You are currently browsing the Breaching The Web blog archives for November, 2007.

Who me?

November 21st, 2007

I’m reading a book called No! I Don’t Want to Join a Book Club: Diary of a 60th Year by Virginia Ironside. Despite that mouthful of a title, it’s not bad. It’s written as a diary of a woman who is 59 and turns 60, and it’s about how relieved she feels to be old. It takes the pressure off her — rather than feel like she can do anything, which she sees so many of her friends doing, she feels like she has the freedom to do nothing. In particular, she does not want to join a book group (as you might have guessed from the title) — I’m going to quote her on that subject here, because I suspect my friends in my book group might be reminded of one of our members:

As for discussing books, forget it. As far as I’m concerned there are only two phrases to describe books. One is: “Absolutely brilliant! You must read it!” or “Total crap. Don’t touch it with a bargepole.”

The book is really quite funny, a delightful tweaking of the chick lit genre. I suppose you could call it “granny lit” if you had to. Even though 60 is quite a few years in my future, I’m finding some of the tidbits the main character throws out about age quite comforting. In all honesty, the book is a lightweight piece of fluff — but it’s ingeniously clever. You must read it!

Great American Smokeout

November 15th, 2007

Today is the 31st annual nationwide Great American Smokeout. The Smokeout is always the third Thursday in November, one week before Thanksgiving. The Smokeout encourages smokers to abstain from smoking for 24 hours. It seems simple, and it’s hard to see how a one day quit can lead to smoking cessation. But the Smokeout is an important part of a process of quitting. Most smokers want to quit smoking, and most try to quit several times before succeeding — it’s as if they have to “practice” quitting before they get it right. The Smokeout generates thousands of practice quits and helps people take one more step toward their final quit.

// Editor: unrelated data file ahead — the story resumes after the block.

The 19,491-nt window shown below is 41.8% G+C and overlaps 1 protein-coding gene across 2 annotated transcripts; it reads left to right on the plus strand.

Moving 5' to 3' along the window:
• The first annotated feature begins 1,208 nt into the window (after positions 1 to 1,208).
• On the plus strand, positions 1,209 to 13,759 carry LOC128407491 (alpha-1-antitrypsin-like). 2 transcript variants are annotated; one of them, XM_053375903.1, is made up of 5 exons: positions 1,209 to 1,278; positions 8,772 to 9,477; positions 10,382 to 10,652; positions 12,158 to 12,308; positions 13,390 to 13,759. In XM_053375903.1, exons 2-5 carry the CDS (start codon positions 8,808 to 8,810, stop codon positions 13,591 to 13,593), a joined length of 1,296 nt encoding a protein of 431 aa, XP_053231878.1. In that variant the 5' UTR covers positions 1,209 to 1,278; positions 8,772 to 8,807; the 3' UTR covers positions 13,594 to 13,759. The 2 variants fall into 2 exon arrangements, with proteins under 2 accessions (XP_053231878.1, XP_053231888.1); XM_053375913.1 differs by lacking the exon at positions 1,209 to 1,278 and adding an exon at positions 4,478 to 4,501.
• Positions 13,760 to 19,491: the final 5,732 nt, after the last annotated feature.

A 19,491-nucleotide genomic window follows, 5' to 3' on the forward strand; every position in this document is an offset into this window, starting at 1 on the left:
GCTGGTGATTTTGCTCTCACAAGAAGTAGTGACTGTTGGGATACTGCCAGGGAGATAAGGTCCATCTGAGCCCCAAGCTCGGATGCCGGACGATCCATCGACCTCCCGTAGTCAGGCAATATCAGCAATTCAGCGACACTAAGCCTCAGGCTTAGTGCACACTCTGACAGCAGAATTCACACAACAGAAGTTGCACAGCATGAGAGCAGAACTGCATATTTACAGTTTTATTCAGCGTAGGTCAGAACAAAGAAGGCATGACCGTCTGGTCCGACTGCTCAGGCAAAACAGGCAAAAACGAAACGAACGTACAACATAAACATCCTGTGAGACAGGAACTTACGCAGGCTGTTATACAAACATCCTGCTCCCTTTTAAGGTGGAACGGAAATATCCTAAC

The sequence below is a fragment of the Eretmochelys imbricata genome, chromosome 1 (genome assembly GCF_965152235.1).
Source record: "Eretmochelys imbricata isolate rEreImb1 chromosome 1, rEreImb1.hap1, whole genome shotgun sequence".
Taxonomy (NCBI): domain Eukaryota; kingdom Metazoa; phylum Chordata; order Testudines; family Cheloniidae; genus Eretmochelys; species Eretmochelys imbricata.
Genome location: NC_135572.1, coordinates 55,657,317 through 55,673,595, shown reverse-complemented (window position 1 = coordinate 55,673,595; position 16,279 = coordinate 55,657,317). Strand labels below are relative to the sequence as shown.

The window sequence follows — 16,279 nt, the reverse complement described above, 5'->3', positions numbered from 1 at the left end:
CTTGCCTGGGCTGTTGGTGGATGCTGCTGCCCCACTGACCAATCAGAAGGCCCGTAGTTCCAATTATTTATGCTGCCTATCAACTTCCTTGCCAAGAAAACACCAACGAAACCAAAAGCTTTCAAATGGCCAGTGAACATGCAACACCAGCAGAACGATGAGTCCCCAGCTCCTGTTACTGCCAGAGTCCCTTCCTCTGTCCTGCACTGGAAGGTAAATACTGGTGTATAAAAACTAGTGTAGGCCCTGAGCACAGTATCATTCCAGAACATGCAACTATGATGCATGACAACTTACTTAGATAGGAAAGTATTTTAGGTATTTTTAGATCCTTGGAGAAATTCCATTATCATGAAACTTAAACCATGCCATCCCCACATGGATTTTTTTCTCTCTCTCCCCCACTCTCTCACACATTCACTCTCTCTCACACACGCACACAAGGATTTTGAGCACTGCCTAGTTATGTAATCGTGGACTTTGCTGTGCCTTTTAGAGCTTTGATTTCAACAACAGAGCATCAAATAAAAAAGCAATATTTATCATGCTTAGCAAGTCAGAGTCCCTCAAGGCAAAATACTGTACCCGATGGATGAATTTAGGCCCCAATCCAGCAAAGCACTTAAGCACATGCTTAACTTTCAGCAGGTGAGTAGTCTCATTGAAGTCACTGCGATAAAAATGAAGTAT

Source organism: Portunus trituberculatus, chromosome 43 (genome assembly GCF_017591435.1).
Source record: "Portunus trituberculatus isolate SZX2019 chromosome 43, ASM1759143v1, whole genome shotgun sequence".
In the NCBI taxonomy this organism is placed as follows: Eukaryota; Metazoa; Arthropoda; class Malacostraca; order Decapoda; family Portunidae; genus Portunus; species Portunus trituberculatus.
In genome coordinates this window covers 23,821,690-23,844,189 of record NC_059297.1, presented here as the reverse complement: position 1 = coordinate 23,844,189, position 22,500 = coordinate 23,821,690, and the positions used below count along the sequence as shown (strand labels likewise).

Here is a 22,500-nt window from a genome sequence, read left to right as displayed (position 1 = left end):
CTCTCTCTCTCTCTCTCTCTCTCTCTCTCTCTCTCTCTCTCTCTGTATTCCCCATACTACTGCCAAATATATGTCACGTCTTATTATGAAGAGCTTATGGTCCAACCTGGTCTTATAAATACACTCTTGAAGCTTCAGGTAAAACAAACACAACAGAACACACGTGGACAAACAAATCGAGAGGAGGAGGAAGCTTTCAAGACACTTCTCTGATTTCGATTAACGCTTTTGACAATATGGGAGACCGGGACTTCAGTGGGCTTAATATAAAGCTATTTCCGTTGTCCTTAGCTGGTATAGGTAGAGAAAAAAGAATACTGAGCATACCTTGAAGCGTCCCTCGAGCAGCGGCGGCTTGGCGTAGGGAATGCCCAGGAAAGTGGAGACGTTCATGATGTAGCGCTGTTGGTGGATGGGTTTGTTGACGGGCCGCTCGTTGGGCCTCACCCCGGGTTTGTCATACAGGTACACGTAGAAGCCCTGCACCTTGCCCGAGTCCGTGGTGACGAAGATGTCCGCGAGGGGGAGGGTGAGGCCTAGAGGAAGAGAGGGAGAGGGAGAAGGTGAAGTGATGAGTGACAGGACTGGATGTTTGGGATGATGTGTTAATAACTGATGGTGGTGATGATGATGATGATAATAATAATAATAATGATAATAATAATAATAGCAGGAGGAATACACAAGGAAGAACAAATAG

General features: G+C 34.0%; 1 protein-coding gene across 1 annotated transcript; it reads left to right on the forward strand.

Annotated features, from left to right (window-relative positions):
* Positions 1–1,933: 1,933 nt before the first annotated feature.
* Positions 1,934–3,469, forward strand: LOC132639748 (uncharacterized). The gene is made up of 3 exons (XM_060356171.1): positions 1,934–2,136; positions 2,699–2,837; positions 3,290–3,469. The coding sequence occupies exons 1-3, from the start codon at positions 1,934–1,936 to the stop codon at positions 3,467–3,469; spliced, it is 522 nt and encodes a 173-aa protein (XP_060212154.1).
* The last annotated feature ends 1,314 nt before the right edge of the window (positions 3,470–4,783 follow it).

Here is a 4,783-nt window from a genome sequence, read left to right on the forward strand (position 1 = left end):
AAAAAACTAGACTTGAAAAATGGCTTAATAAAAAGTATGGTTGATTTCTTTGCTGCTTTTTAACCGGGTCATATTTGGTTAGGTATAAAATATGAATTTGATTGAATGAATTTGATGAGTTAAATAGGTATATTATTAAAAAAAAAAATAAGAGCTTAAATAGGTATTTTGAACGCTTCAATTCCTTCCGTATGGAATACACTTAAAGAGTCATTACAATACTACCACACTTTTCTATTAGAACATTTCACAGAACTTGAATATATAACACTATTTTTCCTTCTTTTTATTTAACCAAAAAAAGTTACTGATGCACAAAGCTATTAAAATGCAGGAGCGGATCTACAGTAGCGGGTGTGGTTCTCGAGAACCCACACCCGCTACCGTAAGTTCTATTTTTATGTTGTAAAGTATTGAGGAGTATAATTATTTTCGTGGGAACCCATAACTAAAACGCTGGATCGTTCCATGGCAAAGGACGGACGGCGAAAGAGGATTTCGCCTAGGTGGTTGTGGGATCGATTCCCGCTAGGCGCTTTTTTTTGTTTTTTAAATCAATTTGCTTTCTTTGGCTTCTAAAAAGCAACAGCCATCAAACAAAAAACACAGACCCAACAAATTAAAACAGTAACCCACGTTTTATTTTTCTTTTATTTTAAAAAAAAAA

The Smokeout also helps people create a plan for quitting. Most smokers who successfully quit do so with a plan. The plan varies from person to person, and might involve buying quit aids like the patch; talking to doctors, friends or ministers; joining a gym; getting accupuncture treatments or any number of things. It almost doesn’t matter what the plan is, but it’s crucially important to have one. A key part of any quit plan is a quit date. The Smokeout encourages many smokers to create a quit plan and choose a quit date, even if it isn’t the date of the Smokeout itself.

Do you want to quit smoking or help someone close to you quit? Based on current science, the most successful way to quit is to use some form of quit medication and counseling. Using medication or counseling alone is better than nothing, but combining them is potently effective in helping people quit. Medications vary widely, including prescription pills, nicotine patches, or inhalers. How can you find medication and counseling? Every state in the US has a telephone tobacco cessation quitline, with free counseling available. Just call 1-800-QUIT-NOW. Services vary by state, but many states will help you get medication. It’s free and it works.

More about the Smokeout can be found here:
Put out your butts (Seattle Times)
Great American is Perfect Time to Quit (Business Wire)
Accept the Smokeout Challenge (American Cancer Society)

Ban the Butts

November 14th, 2007

Yesterday, the Washington Post published a nice article examining the trend of US employers banning, punishing, or even firing employees who use tobacco. Many of these actions apply to off-site smoking — that is, smoking somewhere other than the workplace — and the penalties can be very high. Smokers cost employers money in terms of insurance premiums, sick days and reduced productivity, so employers have a material interest in helping smokers to quit. However, it is less clear that employers have the right to force people to quit, or even if they have the right to do so, that it is a good idea.